After the positions of the federal executive branch and of Congress reaffirming their plenary powers over Puerto Rico, the two decisions of the United States Supreme Court and the approval of PROMESA, for the vast majority of Puerto Ricans who want and believe in a dignifying and not colonial association with the United States, that preserves our national identity, several questions arise: Is it possible to have a Commonwealth (ELA) outside of the scope of the territorial clause, a Sovereign Commonwealth (ELA Soberano)? Is it possible to have a dignified, non colonial, non territorial association relationship with the United States that maintains the common bonds of currency, defense and market, plus the American citizenship? My answer is yes, but we need to teach and educate ourselves and end the fears and myths here and over there.
Today is very different from 1952. Trade barriers have fallen and the free flow of people and goods between countries is becoming more common every day. Let’s look at the reality of these four pillars I mentioned in terms of today.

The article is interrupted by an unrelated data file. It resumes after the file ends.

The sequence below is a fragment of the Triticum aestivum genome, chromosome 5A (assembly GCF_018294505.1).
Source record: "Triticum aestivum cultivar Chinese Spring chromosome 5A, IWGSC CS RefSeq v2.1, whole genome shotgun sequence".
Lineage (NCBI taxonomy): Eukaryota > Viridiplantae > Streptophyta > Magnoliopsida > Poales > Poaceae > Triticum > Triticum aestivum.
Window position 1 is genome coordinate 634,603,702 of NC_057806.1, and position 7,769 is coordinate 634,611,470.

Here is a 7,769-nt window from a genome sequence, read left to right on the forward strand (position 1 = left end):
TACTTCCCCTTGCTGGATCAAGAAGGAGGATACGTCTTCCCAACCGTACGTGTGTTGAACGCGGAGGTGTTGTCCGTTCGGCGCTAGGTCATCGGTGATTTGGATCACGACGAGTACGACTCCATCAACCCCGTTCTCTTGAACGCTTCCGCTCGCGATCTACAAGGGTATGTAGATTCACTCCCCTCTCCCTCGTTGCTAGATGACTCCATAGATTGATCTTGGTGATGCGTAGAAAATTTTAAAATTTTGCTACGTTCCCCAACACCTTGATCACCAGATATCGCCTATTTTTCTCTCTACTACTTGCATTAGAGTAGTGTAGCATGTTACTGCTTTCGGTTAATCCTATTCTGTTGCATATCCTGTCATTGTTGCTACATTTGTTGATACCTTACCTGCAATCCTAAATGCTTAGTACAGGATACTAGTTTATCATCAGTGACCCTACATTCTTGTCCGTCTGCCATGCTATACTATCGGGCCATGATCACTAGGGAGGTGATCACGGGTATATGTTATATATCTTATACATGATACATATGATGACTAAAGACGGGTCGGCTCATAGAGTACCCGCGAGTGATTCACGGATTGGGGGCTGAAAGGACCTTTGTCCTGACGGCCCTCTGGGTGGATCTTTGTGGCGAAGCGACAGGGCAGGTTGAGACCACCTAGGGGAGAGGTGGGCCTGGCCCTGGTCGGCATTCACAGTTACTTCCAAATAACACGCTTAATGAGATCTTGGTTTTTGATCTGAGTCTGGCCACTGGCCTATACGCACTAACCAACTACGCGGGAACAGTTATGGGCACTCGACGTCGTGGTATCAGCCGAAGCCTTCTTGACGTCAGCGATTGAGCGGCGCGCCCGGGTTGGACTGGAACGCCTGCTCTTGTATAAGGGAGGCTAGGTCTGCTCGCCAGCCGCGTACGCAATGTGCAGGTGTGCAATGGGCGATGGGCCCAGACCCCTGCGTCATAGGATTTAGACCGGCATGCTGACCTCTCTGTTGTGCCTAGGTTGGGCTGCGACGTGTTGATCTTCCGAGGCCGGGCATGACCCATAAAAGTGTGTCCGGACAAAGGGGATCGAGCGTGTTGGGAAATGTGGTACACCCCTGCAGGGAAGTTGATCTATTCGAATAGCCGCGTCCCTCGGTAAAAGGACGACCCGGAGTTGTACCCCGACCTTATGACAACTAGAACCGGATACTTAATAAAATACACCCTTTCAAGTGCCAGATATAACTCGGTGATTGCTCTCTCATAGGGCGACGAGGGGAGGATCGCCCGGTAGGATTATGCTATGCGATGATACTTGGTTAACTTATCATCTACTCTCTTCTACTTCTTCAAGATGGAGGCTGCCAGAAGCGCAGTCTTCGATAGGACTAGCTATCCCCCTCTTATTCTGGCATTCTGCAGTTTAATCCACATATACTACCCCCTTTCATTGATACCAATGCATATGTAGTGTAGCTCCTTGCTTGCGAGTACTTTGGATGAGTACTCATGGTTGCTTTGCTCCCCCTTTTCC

Common currency / Although with periods of fluctuation, the US dollar continues to be the dominant currency in the world. In fact, there is no United States law that prevents another country from using the dollar as their domestic currency; it’s what’s known in the international community as the “dollarization” of an economy. Countries such as Ecuador and El Salvador have the dollar as their official currency and others, like Panama, whose economy growth has been extraordinary is the past 15 years, use the dollar in place of its currency. So, it’s obvious that in any relationship of dignified association with the United States, there is no impediment to maintain the dollar as the common currency.